Designer Greg Lauren on Sustainability, Access + His Eponymous Label

From sourcing vintage garments to embracing more sustainable practices, the 10-year-old brand continues to evolve

Greg Lauren has embarked upon many creative endeavors in his time—from acting to painting—but for years now he’s been immersed in his eponymous label, which produces ready-to-wear items rooted in respect for artistry, passion for vintage, dedication to upcycling, delighting in imperfection and the belief that true style is inherently personal. The LA-based brand just released its Spring/Summer 2021 collection, “Deconstructing Americana,” and Lauren says that the goal of every single garment they make is to have people feel something. “When you hold that piece, you feel a connection to a person that made it,” he says. “You feel that it’s well-made, that it’s comfortable and that it brings out something unique from you when you wear it.”

It may not be a surprise that Lauren—whose uncle is Ralph Lauren and father is Jerry Lauren, head of men’s design at the world-renowned brand—ended up in the fashion industry, but the most significant memories and outcomes of his upbringing reach beyond the expected fashion shows, fame and fortune; rather Lauren found his métier through other meaningful experiences.

“It’s almost impossible not to begin with the fact that I literally was born into being exposed to fashion and style because of my family. And what that means is very different than what most people imagine. It really was this very interesting and fascinating experience where everything was seen through the lens of style,” he explains. “I was exposed to Cary Grant movies, vintage clothing, going to flea markets and searching for these amazing, iconic pieces—whether it was the most incredible military jacket or, I hate to use the word ‘haul,’ but a great haul from a day of vintage shopping: the most incredible English tweed hacking jacket or a great pair of army pants, and an amazing vintage Cub Scout shirt. All of these things were part of a language that I responded to at a very young age.”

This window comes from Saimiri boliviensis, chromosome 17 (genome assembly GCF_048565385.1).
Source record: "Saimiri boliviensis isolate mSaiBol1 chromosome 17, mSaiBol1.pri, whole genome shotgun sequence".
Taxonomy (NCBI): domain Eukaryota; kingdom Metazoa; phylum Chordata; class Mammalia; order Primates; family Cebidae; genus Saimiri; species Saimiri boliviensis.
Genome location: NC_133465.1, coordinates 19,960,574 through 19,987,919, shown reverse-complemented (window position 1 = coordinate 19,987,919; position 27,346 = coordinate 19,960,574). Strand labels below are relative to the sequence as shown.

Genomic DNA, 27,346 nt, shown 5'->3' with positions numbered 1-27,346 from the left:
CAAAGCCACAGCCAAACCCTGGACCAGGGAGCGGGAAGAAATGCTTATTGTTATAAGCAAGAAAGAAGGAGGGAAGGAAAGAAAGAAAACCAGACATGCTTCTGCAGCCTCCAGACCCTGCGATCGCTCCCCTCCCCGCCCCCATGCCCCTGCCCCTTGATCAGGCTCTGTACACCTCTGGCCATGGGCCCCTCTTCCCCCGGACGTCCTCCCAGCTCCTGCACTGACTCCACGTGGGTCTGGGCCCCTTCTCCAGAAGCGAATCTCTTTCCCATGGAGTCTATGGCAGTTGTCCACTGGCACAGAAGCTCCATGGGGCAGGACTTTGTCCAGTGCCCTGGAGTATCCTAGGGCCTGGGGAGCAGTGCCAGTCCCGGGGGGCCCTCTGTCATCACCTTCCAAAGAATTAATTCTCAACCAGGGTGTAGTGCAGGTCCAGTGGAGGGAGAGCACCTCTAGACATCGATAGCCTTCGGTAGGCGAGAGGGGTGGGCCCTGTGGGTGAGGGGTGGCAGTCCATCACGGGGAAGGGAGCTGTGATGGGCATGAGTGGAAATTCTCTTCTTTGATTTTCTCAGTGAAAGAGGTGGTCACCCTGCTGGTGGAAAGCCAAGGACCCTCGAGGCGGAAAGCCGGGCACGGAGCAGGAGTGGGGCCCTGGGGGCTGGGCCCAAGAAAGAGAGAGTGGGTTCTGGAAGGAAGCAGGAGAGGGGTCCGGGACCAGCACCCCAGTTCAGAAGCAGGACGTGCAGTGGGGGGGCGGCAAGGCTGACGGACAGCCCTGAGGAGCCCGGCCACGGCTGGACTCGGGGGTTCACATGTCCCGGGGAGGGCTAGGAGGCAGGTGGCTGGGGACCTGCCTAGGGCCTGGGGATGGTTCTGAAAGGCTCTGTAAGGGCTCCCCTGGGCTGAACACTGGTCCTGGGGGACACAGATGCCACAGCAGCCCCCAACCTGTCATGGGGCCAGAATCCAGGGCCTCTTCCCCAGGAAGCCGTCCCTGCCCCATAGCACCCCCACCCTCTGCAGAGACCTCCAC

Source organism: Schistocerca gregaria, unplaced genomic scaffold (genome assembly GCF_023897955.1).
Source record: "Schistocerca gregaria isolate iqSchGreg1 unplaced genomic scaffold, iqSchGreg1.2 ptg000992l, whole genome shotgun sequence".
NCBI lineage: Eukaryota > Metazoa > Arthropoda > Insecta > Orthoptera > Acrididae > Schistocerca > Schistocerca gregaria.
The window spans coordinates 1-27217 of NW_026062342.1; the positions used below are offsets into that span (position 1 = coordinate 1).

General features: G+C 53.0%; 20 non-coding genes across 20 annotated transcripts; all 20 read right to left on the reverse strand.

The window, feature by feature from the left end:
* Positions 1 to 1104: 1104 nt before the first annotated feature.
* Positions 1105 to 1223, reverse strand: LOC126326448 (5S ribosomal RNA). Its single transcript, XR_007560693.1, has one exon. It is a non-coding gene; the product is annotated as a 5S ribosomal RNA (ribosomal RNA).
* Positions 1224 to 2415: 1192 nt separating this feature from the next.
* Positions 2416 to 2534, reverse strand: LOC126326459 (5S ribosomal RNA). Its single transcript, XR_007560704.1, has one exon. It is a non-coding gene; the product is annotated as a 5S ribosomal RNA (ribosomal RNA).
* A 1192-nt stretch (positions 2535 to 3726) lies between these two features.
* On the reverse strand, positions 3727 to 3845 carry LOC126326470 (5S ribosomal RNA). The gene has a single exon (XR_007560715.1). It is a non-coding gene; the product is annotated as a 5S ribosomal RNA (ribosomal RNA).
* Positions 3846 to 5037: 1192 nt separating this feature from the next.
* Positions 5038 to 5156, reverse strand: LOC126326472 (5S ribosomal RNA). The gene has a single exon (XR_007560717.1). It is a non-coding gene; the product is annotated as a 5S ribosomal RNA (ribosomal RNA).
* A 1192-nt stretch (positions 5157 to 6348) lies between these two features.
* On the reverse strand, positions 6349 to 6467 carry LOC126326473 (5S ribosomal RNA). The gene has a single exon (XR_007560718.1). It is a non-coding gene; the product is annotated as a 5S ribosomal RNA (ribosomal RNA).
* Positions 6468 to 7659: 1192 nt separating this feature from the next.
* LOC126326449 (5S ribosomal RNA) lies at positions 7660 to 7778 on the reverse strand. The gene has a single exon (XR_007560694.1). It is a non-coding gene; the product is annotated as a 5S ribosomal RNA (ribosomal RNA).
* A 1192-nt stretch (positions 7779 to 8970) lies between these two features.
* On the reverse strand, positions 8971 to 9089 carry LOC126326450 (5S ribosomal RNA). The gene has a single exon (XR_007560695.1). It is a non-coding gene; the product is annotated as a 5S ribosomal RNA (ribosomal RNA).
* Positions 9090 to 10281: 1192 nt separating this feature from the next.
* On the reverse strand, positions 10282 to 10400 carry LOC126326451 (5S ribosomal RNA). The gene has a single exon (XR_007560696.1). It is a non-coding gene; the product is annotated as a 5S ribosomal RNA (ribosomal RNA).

I saw fashion telling people who they should be, and who they should want to be. I needed to question that. I started to feel like, ‘Shouldn’t it embrace and bring out the authentic person from the inside?’

Lauren learned the importance of craftsmanship and fabric and developed a deep respect for style; he also found the fashion industry to be overly instructive. “At a very early age, I started to kind of understand it, but there was a voice that said ‘Wait, but what what do I want to say with it? What does this mean to me?'” he tells us. “For me, it started with a very simple idea: I saw fashion telling people who they should be, and who they should want to be. I needed to question that. I started to feel like, ‘Shouldn’t it embrace and bring out the authentic person from the inside?'” Ultimately this led him to a definitive belief, one that’s imbued in his brand: “I’ve always thought that the magic happens when the clothing meets the person who wears it, and it shouldn’t be the other way around.”

It was when Lauren made paper garments for his 2004 art show, Hero, that he flipped his way of seeing clothing. The storytelling aspect that connected each of his creative pursuits became crystal clear. “I had always learned about clothing from the outside in and, for the first time, I was getting to know clothing from the inside. I knew how to turn a lapel. I knew how to set a sleeve,” he explains. “I’d only experienced clothing from the most superficial sense—and I don’t mean materialistic, I mean there was an appreciation for the beauty, but now I actually understood it.”

My voice as a designer was magically forming because I was embracing every imperfection

As Lauren looked at his paper garments, he was struck with the compulsion to make something wearable. “I literally grabbed the paint-splattered, dust-covered drop-cloth that was in my studio and I attempted to make my first jacket,” he explains. “It was terrible. At first, I put the left sleeve on the right side, the right side on the left side; it was too short; it was crooked,” he says. “And yet, with every mistake and every imperfection—first of all, I loved it more and second of all, it was like in that moment, my voice as a designer was magically forming because I was embracing every imperfection.”